Published February 5, 2011
Internet Media Piracy and COICA
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Internet file sharing is a common occurrence in the modern world. Online sharing networks like Mediafire, Rapidshare and 4Shared allow anyone to upload any kind of media or program for free public download. Dropbox, familiar to many students, provides a single copy of a document or media file to be viewed and edited among invited group members. BitTorrent websites allow for downloads of most media files. Even the popular YouTube can be considered a sharing website, since it allows free upload and viewing of any kind of video. Sharing is useful when used for legitimate means, but has recently come under fire because of how easy it is to illegally distribute copyrighted materials. In response, the Combating Online Infringements and Counterfeits Act (COICA) was introduced to the U.S. Senate by Senator Patrick Leahy of Vermont last September.

If a website is hosting illegally uploaded copies of copyrighted media, COICA would allow media corporations to request the addition of the domain name in question to a federal “blacklist.” Any website on the blacklist would be immediately seized by the Attorney General. Seized websites would become completely unavailable to anyone within the United States who attempts to reach the website through its domain. The domain would still be accessible through non-U.S. based proxy servers or by directly accessing the website’s IP address, but attempts to access via the domain name would bring up a notice of seizure by the U.S. government.

Proponents of COICA include most publishing and media corporations, since it would effectively shut down internet media piracy and, in theory, increase business and revenue. Sources of opposition to the bill include the Electronic Frontier Foundation (EFF) and the Swedish Pirate Party, who have labeled COICA a type of censorship bill for its ability to limit what is allowed to be shared online. Although the bill only targets copyrighted media distribution, it is seen as a stepping stone for future and more severe measures of internet censorship by the U.S. government. Fueling this fear is the federal seizure of 82 domain names without warning in November, and the fact that the majority of these websites still remain inaccessible.

On the surface, COICA seems like a bill with good intentions shut down the illegal online media trade and protect the sources of copyrighted media. But the biggest problem presented is just how much of the vast internet would be affected by COICA. “Illegally distributed copyrighted material” isn’t just limited to torrent websites like isoHunt and Pirate Bay. For anime and manga fans out there, it would include free anime and manga scan websites. Websites like Youtube and MegaVideo would be forced to purge their libraries of user-uploaded movies, TV shows, and music to avoid seizure. Even search engines like Google would be pressured to remove links to blacklisted sites. And don’t forget the advertising companies, who would lose profit due to the loss of high-traffic websites.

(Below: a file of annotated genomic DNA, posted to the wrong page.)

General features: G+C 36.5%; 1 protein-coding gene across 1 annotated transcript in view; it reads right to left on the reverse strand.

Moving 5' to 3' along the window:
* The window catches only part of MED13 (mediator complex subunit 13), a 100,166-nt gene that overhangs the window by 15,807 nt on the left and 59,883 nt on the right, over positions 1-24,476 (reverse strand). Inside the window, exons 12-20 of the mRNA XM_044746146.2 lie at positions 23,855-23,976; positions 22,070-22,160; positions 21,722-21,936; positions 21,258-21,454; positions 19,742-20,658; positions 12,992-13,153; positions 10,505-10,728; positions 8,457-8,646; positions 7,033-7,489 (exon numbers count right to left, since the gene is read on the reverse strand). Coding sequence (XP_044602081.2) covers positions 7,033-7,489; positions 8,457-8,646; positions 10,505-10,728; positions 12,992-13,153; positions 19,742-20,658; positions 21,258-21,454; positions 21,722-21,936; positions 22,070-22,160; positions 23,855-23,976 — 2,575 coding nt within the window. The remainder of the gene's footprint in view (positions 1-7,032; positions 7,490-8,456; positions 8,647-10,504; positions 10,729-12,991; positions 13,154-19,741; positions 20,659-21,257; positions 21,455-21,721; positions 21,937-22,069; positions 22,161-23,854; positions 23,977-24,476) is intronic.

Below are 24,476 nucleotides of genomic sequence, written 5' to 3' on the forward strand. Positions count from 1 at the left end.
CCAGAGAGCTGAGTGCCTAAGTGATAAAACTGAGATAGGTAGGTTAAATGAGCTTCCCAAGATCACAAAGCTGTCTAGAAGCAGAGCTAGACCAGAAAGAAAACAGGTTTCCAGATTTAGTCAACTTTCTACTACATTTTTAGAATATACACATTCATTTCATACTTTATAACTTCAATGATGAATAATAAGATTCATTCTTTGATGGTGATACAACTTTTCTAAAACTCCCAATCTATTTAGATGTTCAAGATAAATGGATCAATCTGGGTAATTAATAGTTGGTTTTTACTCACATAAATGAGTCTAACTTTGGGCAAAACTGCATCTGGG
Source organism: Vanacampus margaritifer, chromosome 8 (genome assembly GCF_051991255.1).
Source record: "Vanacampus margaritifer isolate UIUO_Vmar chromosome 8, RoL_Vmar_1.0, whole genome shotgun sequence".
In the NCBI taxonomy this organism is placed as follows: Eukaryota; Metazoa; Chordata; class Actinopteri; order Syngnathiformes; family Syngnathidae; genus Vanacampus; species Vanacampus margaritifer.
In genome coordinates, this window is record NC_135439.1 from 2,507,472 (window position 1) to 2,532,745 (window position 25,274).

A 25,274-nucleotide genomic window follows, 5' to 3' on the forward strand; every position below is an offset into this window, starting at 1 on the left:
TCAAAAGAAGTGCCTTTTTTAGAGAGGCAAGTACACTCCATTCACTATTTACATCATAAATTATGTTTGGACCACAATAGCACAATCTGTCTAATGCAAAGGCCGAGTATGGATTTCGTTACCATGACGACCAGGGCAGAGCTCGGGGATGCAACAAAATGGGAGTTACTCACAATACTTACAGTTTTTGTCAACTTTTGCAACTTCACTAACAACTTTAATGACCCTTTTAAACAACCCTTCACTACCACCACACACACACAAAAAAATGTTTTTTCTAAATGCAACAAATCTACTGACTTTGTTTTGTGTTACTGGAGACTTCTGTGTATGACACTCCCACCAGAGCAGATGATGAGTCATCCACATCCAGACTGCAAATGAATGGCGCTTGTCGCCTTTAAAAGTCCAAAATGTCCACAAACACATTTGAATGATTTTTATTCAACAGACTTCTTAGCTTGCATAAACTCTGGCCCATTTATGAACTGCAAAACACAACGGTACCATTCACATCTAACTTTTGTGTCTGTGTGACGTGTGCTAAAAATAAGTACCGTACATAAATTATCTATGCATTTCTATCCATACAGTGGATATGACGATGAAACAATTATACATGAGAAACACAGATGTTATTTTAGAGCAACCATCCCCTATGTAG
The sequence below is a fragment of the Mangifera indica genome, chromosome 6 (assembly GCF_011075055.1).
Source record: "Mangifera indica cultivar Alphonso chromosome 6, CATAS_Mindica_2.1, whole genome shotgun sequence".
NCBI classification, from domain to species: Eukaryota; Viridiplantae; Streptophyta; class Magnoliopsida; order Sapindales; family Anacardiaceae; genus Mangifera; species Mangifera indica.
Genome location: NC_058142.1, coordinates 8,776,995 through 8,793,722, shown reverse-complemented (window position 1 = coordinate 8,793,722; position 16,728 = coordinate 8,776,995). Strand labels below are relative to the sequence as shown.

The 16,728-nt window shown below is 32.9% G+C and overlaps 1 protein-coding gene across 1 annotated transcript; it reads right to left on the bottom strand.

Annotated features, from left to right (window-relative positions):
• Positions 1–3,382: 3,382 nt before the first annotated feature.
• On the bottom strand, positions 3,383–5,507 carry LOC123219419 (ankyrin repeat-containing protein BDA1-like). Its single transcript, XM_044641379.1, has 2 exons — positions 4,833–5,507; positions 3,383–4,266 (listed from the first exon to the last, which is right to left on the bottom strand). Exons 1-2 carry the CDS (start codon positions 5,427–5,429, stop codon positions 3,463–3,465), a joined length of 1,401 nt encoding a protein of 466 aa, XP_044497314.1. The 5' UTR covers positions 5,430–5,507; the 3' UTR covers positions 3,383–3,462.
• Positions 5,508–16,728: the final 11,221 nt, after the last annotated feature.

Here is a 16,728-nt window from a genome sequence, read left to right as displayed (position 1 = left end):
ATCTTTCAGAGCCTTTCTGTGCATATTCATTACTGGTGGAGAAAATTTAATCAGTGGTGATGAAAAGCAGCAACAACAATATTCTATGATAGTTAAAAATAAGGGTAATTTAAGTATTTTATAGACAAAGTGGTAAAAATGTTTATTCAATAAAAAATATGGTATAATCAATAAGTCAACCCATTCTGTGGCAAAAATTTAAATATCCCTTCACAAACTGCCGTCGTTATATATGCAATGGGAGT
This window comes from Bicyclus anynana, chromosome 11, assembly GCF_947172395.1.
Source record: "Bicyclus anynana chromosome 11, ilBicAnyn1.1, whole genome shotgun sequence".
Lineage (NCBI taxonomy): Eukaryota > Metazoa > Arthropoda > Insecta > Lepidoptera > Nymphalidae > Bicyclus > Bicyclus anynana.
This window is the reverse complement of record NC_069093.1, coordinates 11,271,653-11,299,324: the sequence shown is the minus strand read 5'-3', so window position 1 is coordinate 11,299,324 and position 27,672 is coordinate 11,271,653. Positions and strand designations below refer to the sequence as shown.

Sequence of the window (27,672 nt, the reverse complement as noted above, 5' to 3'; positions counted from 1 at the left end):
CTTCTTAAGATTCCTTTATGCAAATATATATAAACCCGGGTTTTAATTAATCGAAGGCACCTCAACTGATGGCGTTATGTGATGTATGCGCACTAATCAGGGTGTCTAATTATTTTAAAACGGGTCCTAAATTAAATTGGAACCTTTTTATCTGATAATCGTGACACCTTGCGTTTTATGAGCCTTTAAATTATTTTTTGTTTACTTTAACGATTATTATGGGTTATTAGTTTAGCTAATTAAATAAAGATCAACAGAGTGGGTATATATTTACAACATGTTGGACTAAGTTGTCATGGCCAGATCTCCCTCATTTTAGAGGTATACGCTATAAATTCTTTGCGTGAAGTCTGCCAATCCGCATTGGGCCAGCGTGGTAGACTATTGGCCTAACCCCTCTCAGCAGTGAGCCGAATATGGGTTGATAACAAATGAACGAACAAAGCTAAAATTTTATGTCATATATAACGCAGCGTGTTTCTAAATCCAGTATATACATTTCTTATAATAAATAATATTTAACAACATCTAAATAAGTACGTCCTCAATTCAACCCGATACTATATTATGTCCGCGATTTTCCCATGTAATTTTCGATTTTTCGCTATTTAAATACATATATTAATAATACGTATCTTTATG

It should be noted that the opposition to COICA is not due to what it is trying to prevent, but the potential power it would provide the U.S. government if passed. The very idea that the federal government can blacklist something on the internet it deems inappropriate without any kind of trial is frankly terrifying. Internet censorship has been notorious in China for over a decade, but was always looked down upon in the United States. COICA passed the Senate Judiciary Committee unanimously, but has been tabled for discussion for at least a year and is considered a controversial topic in the Senate. Hopefully it will gain enough opposition in a year’s time to lose some support, but until then, the threat it poses to file sharing and internet liberty will loom on the horizon.

The opinions expressed are solely those of the author and do not reflect the views of Reporter.

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Sun, Feb 6 2011 @ 11:25 pm
Opinions are one thing. Fact is another. This piece reads as if Danielle Delp bought nonsense on the web rather than reading the bill and learning how the Congressional process works. And this is from someone who was against COICA last year and who plans to help fight any similar version that is introduced in 2011.

The description at the start of the second paragraph of how the bill works is just plain wrong, as is the wording about "tabled for discussion for at least a year." The COICA bill from last year is no more, tabled or otherwise. Unenacted bills die at the end of a Congress. No new version has been announced by any Senator or Representative, and whatever is proposed will have to go through fresh formal introduction, consideration, and votes.
Don Michaels
 
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